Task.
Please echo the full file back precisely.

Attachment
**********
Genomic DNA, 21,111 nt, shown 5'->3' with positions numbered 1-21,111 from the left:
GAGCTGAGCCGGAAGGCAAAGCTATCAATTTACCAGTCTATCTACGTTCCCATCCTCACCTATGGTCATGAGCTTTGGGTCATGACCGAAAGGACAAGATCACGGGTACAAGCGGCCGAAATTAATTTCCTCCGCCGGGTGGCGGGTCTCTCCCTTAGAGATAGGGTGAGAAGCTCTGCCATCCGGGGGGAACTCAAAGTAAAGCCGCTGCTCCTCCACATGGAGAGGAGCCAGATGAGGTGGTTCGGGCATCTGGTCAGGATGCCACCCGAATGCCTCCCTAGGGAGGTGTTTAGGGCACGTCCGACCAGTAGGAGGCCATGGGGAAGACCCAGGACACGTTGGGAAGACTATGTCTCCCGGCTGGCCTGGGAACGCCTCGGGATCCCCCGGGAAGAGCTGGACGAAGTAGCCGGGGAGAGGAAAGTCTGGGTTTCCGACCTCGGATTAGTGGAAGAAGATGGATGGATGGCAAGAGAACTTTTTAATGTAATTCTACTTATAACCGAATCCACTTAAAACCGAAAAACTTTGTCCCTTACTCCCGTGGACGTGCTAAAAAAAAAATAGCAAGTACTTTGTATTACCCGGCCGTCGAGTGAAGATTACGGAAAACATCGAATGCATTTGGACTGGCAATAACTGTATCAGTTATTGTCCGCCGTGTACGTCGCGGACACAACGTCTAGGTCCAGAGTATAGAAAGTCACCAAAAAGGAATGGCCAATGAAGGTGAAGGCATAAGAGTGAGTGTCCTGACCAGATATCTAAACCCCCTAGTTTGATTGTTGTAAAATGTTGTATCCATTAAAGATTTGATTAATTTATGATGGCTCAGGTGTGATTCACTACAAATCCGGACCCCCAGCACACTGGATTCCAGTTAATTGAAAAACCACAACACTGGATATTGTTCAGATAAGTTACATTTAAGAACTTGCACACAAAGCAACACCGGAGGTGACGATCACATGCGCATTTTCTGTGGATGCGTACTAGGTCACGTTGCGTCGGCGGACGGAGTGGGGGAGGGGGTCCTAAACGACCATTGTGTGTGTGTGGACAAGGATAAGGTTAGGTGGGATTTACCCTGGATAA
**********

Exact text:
Genomic DNA, 21,111 nt, shown 5'->3' with positions numbered 1-21,111 from the left:
GAGCTGAGCCGGAAGGCAAAGCTATCAATTTACCAGTCTATCTACGTTCCCATCCTCACCTATGGTCATGAGCTTTGGGTCATGACCGAAAGGACAAGATCACGGGTACAAGCGGCCGAAATTAATTTCCTCCGCCGGGTGGCGGGTCTCTCCCTTAGAGATAGGGTGAGAAGCTCTGCCATCCGGGGGGAACTCAAAGTAAAGCCGCTGCTCCTCCACATGGAGAGGAGCCAGATGAGGTGGTTCGGGCATCTGGTCAGGATGCCACCCGAATGCCTCCCTAGGGAGGTGTTTAGGGCACGTCCGACCAGTAGGAGGCCATGGGGAAGACCCAGGACACGTTGGGAAGACTATGTCTCCCGGCTGGCCTGGGAACGCCTCGGGATCCCCCGGGAAGAGCTGGACGAAGTAGCCGGGGAGAGGAAAGTCTGGGTTTCCGACCTCGGATTAGTGGAAGAAGATGGATGGATGGCAAGAGAACTTTTTAATGTAATTCTACTTATAACCGAATCCACTTAAAACCGAAAAACTTTGTCCCTTACTCCCGTGGACGTGCTAAAAAAAAAATAGCAAGTACTTTGTATTACCCGGCCGTCGAGTGAAGATTACGGAAAACATCGAATGCATTTGGACTGGCAATAACTGTATCAGTTATTGTCCGCCGTGTACGTCGCGGACACAACGTCTAGGTCCAGAGTATAGAAAGTCACCAAAAAGGAATGGCCAATGAAGGTGAAGGCATAAGAGTGAGTGTCCTGACCAGATATCTAAACCCCCTAGTTTGATTGTTGTAAAATGTTGTATCCATTAAAGATTTGATTAATTTATGATGGCTCAGGTGTGATTCACTACAAATCCGGACCCCCAGCACACTGGATTCCAGTTAATTGAAAAACCACAACACTGGATATTGTTCAGATAAGTTACATTTAAGAACTTGCACACAAAGCAACACCGGAGGTGACGATCACATGCGCATTTTCTGTGGATGCGTACTAGGTCACGTTGCGTCGGCGGACGGAGTGGGGGAGGGGGTCCTAAACGACCATTGTGTGTGTGTGGACAAGGATAAGGTTAGGTGGGATTTACCCTGGATAA